Identifying COPD Early On for Better Outcomes

COPD affects more than 16 million people in the United States alone.1 In fact, it's the most common lung disease in the world.2 Even more staggering is the fact that there may be another 12 million people or more who have COPD, but do not yet know it.3

Add to that the fact that it is widely recognized that early diagnosis and treatment can relieve symptoms, reduce the risk of death and improve quality of life.4 In other words, catching COPD early might alter the course and outcome of your disease. So, can you see why we need to do a better job of identifying COPD before it gets to its more severe stages?

Why Is It So Hard to Diagnose COPD?

If it's so important to diagnose COPD early on, then why doesn't it happen? Well, there can be many reasons for this.

The patient might not want to know.

 I believe that my dad had COPD for many years. As a home health care nurse who had cared for countless COPD patients, I recognized the symptoms. My dad used to lean against the kitchen counter, panting and coughing for a half hour at a time. "It's just allergies," he'd say. In fact, after a few years of that, he went into respiratory failure before he ever admitted his diagnosis and accepted treatment -- too late. He died a couple of weeks later. We never did know if he was just in denial, or if he was trying to protect his family. Or maybe he just didn't want to quit smoking for good.

The symptoms can be confused with other conditions.

Especially if the person never smoked, the doctor may opt for a diagnosis such as asthma or bronchitis initially. COPD may only be identified when the disease begins to progress more rapidly. That can take years, though, as COPD is often very slow to progress in its early stages.

People may mistake the early, mild symptoms of COPD as just part of the aging process.

Sometimes people assume that as they get older, the body is just likely to stop working as well. Feeling a little short of breath when climbing stairs or not having as much energy might seem like things you should expect after a certain age. Since COPD is more common over the age of 65, it's easy to see how assumptions like that might be made. And that may keep a person from telling the doctor about how he or she is feeling.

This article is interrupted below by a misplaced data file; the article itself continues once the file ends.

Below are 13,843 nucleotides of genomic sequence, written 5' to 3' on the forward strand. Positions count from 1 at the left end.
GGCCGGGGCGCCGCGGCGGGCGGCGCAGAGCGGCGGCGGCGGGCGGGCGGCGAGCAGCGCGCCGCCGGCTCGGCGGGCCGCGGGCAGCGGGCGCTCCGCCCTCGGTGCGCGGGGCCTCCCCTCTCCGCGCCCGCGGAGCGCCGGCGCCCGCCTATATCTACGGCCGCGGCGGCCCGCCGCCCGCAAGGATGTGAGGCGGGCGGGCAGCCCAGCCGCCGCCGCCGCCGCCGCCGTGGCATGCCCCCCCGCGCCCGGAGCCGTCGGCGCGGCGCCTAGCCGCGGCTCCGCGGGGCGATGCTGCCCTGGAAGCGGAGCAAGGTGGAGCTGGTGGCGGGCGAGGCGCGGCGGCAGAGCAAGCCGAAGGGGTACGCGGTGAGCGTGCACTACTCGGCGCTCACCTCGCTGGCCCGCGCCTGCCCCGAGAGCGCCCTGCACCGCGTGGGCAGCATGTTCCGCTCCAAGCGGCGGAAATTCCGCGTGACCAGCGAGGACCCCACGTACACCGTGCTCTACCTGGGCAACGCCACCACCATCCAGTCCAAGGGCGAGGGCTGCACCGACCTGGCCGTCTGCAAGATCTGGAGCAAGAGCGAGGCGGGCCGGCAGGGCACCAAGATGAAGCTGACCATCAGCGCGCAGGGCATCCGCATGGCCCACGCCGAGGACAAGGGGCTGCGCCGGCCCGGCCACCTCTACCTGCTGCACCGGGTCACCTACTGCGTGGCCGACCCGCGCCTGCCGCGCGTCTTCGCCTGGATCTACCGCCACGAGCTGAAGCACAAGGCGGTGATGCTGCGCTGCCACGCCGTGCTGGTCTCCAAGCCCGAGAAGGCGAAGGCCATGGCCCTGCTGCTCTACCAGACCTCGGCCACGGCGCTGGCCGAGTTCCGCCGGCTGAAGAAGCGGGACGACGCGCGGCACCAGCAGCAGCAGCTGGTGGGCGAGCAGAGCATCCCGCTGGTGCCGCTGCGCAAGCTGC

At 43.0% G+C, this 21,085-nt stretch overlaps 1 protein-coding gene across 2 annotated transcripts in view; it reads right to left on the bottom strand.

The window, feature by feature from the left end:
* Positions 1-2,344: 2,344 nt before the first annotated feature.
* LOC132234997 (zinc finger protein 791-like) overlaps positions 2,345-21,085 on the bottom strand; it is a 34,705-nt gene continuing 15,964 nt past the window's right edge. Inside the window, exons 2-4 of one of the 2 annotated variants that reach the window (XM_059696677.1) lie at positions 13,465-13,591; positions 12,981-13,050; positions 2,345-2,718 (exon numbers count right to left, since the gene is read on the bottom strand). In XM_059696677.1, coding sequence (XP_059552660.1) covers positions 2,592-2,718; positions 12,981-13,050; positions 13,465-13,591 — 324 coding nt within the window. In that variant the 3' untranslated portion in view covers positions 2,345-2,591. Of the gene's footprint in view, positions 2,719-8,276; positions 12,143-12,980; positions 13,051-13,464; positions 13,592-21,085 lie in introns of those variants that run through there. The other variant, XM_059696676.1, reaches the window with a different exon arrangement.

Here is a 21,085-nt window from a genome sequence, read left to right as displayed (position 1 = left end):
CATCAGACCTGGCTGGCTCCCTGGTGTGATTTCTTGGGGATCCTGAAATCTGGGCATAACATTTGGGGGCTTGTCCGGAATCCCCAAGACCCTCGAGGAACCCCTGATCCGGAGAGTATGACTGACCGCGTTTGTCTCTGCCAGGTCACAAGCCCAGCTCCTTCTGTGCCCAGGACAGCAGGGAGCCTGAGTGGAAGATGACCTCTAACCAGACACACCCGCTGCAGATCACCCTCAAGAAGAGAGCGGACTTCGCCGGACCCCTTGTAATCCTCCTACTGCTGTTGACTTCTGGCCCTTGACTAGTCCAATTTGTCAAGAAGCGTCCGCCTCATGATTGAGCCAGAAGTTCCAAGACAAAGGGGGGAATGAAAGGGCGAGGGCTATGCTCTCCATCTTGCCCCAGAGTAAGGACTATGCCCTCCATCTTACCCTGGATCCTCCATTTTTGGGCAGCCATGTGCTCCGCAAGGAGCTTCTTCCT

There may be other reasons as well. How early were you diagnosed?

What Are the Early Signs of COPD?

The early signs of COPD are the same as the hallmark signs:4

  • A Chronic cough, especially one that brings up mucus & lasts longer than 2 months
  • Wheezing (noisy breathing)
  • Shortness of breath; at first after exercise and then later more consistently
  • Chest tightness
  • Feeling tired most of the time
  • Being prone to frequent respiratory infections

These symptoms can vary from person to person. They may also be so mild you hardly notice them at first. It's often only when they rapidly increase in severity that people seek treatment.

What Do You Do If You Start to Notice These Symptoms?

If you start to notice any or all of the above symptoms are occurring on a fairly regular basis, then it's time to make an appointment to see your doctor. It may or may not be COPD. There are other conditions that have similar symptoms. But you won't know for sure unless you check it out.

And getting a COPD diagnosis and starting treatment early can make a big difference in your health. With early detection and treatment, you might be able to greatly slow down the progression of COPD.

Without the right treatment, your COPD can get progressively worse. It may even cause disability. There is no cure for COPD, but with treatment and lifestyle changes, you can preserve your quality of life for some time to come.

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This article represents the opinions, thoughts, and experiences of the author; none of this content has been paid for by any advertiser. The team does not recommend or endorse any products or treatments discussed herein. Learn more about how we maintain editorial integrity here.

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